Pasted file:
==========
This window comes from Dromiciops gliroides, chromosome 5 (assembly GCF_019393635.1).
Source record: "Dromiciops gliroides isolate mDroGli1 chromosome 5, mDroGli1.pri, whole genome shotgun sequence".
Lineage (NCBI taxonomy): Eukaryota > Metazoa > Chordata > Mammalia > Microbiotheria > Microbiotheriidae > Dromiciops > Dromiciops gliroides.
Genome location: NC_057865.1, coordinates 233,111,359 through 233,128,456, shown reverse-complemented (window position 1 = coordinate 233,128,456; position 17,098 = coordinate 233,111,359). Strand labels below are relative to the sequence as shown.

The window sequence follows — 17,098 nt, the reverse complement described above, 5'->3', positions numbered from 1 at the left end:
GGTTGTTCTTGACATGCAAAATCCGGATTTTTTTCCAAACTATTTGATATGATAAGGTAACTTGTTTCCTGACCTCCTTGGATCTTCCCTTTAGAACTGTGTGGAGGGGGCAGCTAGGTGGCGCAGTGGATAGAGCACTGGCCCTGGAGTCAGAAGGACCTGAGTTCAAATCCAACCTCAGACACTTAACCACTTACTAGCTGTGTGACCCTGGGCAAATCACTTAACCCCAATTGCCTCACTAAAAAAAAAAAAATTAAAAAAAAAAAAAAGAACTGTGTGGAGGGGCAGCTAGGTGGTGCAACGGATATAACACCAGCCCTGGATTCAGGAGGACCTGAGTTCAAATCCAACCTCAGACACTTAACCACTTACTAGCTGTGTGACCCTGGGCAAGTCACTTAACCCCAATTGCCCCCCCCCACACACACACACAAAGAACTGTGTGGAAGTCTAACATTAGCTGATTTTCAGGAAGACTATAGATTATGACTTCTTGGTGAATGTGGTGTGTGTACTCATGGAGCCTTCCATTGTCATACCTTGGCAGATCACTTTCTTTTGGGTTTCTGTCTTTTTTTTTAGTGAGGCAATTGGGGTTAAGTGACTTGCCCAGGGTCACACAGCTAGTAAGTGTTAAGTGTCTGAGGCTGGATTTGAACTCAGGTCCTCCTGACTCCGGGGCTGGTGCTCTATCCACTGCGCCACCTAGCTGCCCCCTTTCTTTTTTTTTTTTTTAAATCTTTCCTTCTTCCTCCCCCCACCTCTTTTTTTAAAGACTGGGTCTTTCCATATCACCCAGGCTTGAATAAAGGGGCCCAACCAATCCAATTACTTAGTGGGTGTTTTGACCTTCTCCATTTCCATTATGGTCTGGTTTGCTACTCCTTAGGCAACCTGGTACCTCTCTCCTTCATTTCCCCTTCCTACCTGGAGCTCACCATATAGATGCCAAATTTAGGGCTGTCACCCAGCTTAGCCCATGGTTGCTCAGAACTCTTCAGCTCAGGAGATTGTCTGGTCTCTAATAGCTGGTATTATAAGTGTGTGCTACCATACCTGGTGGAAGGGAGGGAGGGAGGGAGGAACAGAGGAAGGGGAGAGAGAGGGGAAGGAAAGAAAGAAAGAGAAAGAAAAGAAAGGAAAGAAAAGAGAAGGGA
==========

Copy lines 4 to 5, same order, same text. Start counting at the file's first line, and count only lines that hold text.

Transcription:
Genome location: NC_057865.1, coordinates 233,111,359 through 233,128,456, shown reverse-complemented (window position 1 = coordinate 233,128,456; position 17,098 = coordinate 233,111,359). Strand labels below are relative to the sequence as shown.

The window sequence follows — 17,098 nt, the reverse complement described above, 5'->3', positions numbered from 1 at the left end: